The Feast Of Pentecost


Throughout the Old Testament we find a number of Jewish holidays which included solemn feasts that all Jewish males were required to attend each year in Jerusalem. The one we’re interested in in this study is the ‘The Feast of Weeks’ which was the second of these events, Exodus 34:22-23.

This feast took place seven full weeks, or the fiftieth day, following the Feast of First Fruits and it was also known as Pentecost, meaning fifty. The Feast of Weeks commemorated the first fruits of the wheat harvest, which was basically a celebration of God’s provision. As one of the harvest feasts, God’s people were instructed to present grain offerings to the Lord, Leviticus 23:1-19.

They were also to offer several one-year old lambs without blemish, one young bull, and two rams, in addition to other offerings, Numbers 28:27-30.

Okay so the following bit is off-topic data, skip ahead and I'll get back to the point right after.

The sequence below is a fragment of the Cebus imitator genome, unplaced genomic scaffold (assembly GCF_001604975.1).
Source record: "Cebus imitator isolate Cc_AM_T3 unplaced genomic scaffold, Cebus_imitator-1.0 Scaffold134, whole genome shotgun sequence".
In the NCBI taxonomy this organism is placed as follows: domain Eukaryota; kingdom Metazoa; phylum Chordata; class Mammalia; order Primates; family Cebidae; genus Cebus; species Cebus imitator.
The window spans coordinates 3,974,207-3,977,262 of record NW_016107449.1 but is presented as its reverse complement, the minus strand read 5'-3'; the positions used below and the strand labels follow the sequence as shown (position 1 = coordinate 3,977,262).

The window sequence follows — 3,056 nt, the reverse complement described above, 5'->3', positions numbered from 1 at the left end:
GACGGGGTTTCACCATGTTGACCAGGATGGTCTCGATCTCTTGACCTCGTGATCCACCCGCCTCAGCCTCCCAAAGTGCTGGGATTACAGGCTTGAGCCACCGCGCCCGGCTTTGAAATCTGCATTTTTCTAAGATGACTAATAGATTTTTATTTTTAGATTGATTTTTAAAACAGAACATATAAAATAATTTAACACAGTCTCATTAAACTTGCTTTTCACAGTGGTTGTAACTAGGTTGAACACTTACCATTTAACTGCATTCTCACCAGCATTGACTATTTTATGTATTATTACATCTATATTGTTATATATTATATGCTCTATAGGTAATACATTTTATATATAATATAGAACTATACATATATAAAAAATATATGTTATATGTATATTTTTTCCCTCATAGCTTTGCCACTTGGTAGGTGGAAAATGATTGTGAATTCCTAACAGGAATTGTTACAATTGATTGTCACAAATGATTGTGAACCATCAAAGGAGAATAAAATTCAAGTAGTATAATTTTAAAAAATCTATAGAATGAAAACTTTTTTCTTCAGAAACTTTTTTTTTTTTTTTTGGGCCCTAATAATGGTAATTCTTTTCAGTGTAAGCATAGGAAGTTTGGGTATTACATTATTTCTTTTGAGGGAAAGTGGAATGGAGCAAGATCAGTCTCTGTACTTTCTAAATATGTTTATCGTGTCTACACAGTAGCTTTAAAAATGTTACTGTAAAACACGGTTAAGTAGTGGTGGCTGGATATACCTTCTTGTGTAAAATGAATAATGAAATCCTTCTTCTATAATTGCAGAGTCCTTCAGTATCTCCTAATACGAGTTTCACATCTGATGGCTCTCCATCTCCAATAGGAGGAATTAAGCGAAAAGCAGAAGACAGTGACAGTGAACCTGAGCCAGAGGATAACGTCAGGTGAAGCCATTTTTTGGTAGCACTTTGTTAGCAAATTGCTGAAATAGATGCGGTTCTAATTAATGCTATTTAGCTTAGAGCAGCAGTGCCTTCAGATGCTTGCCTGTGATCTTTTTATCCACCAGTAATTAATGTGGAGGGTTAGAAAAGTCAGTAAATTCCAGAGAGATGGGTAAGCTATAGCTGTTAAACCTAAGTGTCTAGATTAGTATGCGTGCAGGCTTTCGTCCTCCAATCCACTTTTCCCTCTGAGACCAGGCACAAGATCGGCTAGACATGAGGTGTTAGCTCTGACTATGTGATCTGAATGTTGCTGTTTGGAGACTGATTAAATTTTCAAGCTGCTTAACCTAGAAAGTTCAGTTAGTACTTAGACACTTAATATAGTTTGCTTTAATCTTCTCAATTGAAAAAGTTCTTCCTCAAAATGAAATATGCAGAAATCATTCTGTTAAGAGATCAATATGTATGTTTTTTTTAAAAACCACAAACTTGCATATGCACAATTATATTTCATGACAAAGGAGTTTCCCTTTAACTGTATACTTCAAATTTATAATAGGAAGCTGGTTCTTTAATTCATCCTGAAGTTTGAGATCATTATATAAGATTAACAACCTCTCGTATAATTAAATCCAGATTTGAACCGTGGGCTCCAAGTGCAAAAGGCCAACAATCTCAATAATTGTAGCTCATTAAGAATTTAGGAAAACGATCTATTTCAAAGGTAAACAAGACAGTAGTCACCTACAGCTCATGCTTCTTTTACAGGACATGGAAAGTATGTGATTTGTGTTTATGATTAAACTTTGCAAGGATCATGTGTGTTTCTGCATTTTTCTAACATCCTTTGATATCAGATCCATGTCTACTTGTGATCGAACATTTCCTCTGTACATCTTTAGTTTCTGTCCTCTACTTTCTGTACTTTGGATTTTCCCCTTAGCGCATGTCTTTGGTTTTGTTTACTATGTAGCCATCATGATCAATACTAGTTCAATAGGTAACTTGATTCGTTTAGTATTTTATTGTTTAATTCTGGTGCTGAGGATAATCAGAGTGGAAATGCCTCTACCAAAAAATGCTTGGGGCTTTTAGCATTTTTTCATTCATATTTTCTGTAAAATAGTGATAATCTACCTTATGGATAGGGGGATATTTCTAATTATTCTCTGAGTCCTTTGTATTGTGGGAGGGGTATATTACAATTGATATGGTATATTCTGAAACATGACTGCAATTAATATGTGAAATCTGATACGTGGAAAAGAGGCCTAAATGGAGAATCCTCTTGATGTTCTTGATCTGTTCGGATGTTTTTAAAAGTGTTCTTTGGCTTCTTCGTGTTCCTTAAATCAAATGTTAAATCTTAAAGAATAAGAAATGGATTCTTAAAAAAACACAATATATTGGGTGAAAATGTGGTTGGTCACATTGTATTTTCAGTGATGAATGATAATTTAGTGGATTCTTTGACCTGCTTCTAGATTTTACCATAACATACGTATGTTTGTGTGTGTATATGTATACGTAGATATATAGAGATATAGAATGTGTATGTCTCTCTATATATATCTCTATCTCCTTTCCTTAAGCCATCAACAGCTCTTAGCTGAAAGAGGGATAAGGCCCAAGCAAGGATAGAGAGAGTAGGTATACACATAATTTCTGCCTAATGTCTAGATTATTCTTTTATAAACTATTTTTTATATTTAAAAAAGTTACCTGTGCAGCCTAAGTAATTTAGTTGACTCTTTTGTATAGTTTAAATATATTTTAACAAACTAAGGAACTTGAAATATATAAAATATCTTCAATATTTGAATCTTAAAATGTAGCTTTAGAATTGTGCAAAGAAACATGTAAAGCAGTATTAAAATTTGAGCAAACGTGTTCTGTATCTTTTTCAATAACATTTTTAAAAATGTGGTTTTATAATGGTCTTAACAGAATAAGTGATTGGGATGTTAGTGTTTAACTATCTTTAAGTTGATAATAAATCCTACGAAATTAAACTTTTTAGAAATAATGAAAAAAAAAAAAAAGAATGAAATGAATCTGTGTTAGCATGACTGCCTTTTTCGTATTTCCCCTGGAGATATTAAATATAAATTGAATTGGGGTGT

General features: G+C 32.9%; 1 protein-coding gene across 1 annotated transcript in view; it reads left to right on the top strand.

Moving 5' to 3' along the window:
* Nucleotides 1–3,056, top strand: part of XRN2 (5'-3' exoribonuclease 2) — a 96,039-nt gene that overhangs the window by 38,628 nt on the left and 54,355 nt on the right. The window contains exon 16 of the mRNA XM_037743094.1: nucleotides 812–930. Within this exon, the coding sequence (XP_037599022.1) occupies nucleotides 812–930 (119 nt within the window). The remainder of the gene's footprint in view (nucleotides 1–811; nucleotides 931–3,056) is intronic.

We also see God’s care for the poor and the foreigners during this period, Leviticus 23:22.

Because it occurred 50 days following the Feast of First Fruits, the date of the Feast of Weeks varied from late May to early June of each year. Like I mentioned the purpose of this feast was to commemorate the completion of the grain harvest. Its distinguishing feature was the offering of ‘two leavened loaves’ made from the new corn of the completed harvest, which, with two lambs, were waved before the Lord as a thank offering.


The day of Pentecost is important for Christians as this is the day the Holy Spirit came upon the apostles, Acts 2:1-4. It was also the day the church was established when Peter preached the first Gospel message. Acts 2:14-41. The only other times the day is mentioned in the New Testament are in Acts 20:16 and 1 Corinthians 16:8.



"Now faith is being sure of what we hope for and certain of what we do not see."

Hebrews 11:1